Most of those six months were spent in the Prince George's County Detention Center, where the man was held in lieu of $1,000 bond. At the county jail, according to jail director Gaston, he was given a locked cell to himself for his protection because he displayed a "loss of contact with reality." Despite the locked cell, the man was raped on two different days within his first month in jail, according to the victim and two men who said they raped him.

The rapes occurred after a guard unlocked the man's cell so that he could have an hour of recreation -- time to wander in the section and mingle with other inmates. During the hour, as at other times, the guard is supposed to watch the inmates.

This is how one of the rapists, Wallace Parker Jr., 28, tells the story of the first time the young man was raped:

"Andre and Wondel two other inmates were on a top bunk playing cards. They asked the kid victim to go up on the bunk and play cards with them. The kid did. Then Wondel threw a blanket down the front of the cell, so no one could see anything. Wondel said, 'Come here, man, take your pants off.' The kid said no, so they hit him on the face and Andre took his pants off . . . . " Parker said he, Wondel Smith and a third man then raped the man.

At the time, Parker had been convicted of armed robbery and was awaiting transfer to the Maryland Penitentiary in Baltimore, where he is serving a 20-year sentence. His description of the rape was corroborated by Smith, who says he also raped the young man. Smith is currently serving a 40-year sentence for first-degree murder at the Maryland Correctional Institution at Hagerstown.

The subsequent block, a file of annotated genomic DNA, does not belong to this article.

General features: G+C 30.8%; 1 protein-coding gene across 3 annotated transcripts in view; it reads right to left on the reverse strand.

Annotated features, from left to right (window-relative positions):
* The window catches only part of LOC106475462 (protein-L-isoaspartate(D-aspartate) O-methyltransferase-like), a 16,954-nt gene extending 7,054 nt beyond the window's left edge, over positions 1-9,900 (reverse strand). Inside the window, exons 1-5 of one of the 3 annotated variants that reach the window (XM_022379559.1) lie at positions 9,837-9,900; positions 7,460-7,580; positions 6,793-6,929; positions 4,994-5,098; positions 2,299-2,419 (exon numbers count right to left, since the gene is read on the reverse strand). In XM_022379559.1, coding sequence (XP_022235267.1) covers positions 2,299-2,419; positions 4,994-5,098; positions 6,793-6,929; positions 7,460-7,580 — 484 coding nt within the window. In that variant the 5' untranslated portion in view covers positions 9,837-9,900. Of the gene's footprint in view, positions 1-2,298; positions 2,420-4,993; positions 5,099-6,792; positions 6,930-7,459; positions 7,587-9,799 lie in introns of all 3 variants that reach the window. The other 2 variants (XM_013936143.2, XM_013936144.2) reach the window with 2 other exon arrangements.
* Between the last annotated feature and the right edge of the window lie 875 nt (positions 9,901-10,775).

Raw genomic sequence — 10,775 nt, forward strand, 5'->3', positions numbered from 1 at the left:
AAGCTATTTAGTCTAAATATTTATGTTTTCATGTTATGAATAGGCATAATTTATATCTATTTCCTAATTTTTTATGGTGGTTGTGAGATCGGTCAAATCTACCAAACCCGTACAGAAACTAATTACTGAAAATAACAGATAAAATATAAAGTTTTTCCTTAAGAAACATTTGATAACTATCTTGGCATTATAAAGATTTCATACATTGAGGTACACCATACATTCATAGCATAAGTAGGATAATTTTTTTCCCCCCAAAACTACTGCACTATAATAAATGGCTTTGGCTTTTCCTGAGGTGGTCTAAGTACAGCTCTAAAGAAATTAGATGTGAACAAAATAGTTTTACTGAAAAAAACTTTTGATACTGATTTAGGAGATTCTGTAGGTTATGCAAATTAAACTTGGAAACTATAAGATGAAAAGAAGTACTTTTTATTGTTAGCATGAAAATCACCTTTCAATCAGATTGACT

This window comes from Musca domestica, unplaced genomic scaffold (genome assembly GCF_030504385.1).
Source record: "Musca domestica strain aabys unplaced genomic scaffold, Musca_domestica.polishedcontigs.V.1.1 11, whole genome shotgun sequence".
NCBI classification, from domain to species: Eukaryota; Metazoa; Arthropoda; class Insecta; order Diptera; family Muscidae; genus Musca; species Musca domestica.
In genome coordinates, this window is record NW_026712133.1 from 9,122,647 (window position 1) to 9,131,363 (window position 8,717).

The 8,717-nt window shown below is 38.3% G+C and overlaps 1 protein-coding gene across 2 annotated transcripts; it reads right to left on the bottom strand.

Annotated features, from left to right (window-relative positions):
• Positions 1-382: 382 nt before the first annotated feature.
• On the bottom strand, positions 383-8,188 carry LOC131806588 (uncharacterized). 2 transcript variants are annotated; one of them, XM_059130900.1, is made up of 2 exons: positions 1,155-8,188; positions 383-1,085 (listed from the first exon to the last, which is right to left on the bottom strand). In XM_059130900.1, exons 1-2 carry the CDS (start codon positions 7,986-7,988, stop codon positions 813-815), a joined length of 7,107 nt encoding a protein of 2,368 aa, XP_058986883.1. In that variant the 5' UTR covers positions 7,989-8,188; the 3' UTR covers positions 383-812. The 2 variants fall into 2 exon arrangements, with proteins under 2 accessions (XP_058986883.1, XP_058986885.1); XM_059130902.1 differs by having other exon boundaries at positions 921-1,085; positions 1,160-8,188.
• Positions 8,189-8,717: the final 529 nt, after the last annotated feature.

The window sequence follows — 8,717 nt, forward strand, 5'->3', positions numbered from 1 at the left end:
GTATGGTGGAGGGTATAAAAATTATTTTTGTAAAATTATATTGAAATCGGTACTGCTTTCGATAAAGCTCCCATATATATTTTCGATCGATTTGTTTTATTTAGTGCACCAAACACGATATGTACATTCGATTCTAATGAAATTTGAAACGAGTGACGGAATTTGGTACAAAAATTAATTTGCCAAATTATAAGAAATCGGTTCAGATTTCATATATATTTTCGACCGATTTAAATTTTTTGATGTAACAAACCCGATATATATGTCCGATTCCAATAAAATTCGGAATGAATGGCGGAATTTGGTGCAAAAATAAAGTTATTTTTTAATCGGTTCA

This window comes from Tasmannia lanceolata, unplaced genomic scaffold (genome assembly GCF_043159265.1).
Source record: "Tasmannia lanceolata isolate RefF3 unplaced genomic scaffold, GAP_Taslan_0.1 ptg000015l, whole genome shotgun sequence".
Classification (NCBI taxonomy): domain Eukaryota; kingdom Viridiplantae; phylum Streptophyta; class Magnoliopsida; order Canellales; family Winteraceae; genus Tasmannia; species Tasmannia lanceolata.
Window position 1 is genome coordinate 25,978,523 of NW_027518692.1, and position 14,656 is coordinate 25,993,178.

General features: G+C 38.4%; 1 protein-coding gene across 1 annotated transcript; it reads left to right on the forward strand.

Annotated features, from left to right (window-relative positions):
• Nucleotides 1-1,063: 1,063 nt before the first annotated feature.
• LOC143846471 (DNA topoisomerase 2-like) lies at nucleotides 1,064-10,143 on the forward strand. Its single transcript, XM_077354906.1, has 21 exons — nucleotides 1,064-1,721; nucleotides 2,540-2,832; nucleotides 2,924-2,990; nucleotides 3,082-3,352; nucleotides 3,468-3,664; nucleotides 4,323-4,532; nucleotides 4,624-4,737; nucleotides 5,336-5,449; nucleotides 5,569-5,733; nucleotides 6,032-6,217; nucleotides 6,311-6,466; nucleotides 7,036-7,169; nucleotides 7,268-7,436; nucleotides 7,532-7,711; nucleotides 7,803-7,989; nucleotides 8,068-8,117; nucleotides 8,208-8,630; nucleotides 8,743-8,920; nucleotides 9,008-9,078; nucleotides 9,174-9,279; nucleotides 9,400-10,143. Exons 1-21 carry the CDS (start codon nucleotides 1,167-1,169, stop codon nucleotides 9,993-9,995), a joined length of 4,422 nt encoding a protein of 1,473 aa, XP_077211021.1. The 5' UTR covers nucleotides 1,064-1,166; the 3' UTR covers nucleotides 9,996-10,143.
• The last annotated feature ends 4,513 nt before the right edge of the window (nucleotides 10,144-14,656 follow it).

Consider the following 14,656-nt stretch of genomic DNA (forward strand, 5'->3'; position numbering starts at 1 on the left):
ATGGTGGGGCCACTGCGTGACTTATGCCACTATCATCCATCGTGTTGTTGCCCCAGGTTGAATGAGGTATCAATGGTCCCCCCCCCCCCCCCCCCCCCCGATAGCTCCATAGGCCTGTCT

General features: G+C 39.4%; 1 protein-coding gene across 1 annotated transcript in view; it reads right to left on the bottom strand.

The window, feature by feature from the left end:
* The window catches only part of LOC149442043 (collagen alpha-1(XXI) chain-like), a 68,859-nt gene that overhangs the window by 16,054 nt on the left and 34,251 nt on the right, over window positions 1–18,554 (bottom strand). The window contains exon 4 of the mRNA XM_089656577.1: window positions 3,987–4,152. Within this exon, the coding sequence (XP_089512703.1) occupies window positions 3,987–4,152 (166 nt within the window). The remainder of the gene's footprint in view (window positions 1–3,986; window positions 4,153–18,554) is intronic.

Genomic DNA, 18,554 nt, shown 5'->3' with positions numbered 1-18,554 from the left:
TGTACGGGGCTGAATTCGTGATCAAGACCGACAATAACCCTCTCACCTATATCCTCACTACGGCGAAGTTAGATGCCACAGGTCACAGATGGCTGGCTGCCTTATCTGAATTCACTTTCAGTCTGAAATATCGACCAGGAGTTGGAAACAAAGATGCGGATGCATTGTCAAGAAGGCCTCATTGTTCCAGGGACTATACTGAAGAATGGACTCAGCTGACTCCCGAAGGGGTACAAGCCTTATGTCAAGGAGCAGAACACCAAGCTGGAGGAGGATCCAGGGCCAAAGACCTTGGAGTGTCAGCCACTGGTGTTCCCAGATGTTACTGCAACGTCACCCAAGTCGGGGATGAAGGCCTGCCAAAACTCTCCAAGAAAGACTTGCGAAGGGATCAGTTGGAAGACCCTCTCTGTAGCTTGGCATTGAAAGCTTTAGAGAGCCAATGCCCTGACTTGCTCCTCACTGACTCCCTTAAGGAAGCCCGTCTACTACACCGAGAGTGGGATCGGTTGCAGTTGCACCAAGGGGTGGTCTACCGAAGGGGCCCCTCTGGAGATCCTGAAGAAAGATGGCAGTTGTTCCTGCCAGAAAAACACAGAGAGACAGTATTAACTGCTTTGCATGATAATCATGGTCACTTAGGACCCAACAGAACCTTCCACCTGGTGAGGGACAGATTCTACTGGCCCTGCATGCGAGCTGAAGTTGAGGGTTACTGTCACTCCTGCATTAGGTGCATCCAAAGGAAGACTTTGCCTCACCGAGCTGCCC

"I f----- him because there were no females at the time," said Smith.

Andre Martin, 22, who is currently serving a 20-year sentence for armed robbery at the Maryland Penitentiary in Baltimore, says he helped Parker and Smith rape the young man but that he did not rape him.

"Bam Bam Parker said, 'Come on, Andre, hold him.' So I held him . . . . The boy was screaming, he was saying, 'Stop, take it out, you crazy, I ain't no girl.' "

During an interview, the young man corroborated numerous points of the rapists' story. He did not report either of the rapes to anyone in the jail. Doctor Confirms Rape

The 19-year-old Queens mechanic was originally placed in Section 1A of the county jail where he was forced to perform oral sex, according to a witness and former inmate, Adrian Smith. The mechanic complained to Al Cohen, a jail counselor, that he had a "problem" with inmates, though he didn't specify what kind of a problem, according to jail spokesman O'Neill.

Soon afterward, jail officials put him into Section 2A of the jail because that section was for juveniles and less aggressive inmates, according to O'Neill.